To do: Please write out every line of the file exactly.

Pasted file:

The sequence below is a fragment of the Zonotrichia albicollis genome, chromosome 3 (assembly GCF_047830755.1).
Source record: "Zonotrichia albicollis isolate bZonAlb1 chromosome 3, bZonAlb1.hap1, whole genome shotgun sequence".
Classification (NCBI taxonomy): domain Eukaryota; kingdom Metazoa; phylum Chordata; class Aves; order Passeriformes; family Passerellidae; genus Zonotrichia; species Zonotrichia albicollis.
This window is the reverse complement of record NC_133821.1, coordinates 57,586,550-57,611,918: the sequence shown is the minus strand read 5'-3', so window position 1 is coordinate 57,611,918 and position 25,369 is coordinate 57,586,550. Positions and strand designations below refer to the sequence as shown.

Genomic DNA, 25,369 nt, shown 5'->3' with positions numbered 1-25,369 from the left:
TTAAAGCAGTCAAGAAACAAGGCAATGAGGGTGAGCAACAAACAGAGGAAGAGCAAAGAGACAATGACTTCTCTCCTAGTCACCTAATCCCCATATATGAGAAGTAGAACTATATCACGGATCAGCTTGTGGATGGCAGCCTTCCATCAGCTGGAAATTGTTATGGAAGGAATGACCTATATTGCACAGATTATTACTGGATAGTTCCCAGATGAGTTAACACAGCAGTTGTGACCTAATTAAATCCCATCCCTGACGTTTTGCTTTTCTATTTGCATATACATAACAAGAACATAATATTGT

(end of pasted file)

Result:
The sequence below is a fragment of the Zonotrichia albicollis genome, chromosome 3 (assembly GCF_047830755.1).
Source record: "Zonotrichia albicollis isolate bZonAlb1 chromosome 3, bZonAlb1.hap1, whole genome shotgun sequence".
Classification (NCBI taxonomy): domain Eukaryota; kingdom Metazoa; phylum Chordata; class Aves; order Passeriformes; family Passerellidae; genus Zonotrichia; species Zonotrichia albicollis.
This window is the reverse complement of record NC_133821.1, coordinates 57,586,550-57,611,918: the sequence shown is the minus strand read 5'-3', so window position 1 is coordinate 57,611,918 and position 25,369 is coordinate 57,586,550. Positions and strand designations below refer to the sequence as shown.

Genomic DNA, 25,369 nt, shown 5'->3' with positions numbered 1-25,369 from the left:
TTAAAGCAGTCAAGAAACAAGGCAATGAGGGTGAGCAACAAACAGAGGAAGAGCAAAGAGACAATGACTTCTCTCCTAGTCACCTAATCCCCATATATGAGAAGTAGAACTATATCACGGATCAGCTTGTGGATGGCAGCCTTCCATCAGCTGGAAATTGTTATGGAAGGAATGACCTATATTGCACAGATTATTACTGGATAGTTCCCAGATGAGTTAACACAGCAGTTGTGACCTAATTAAATCCCATCCCTGACGTTTTGCTTTTCTATTTGCATATACATAACAAGAACATAATATTGT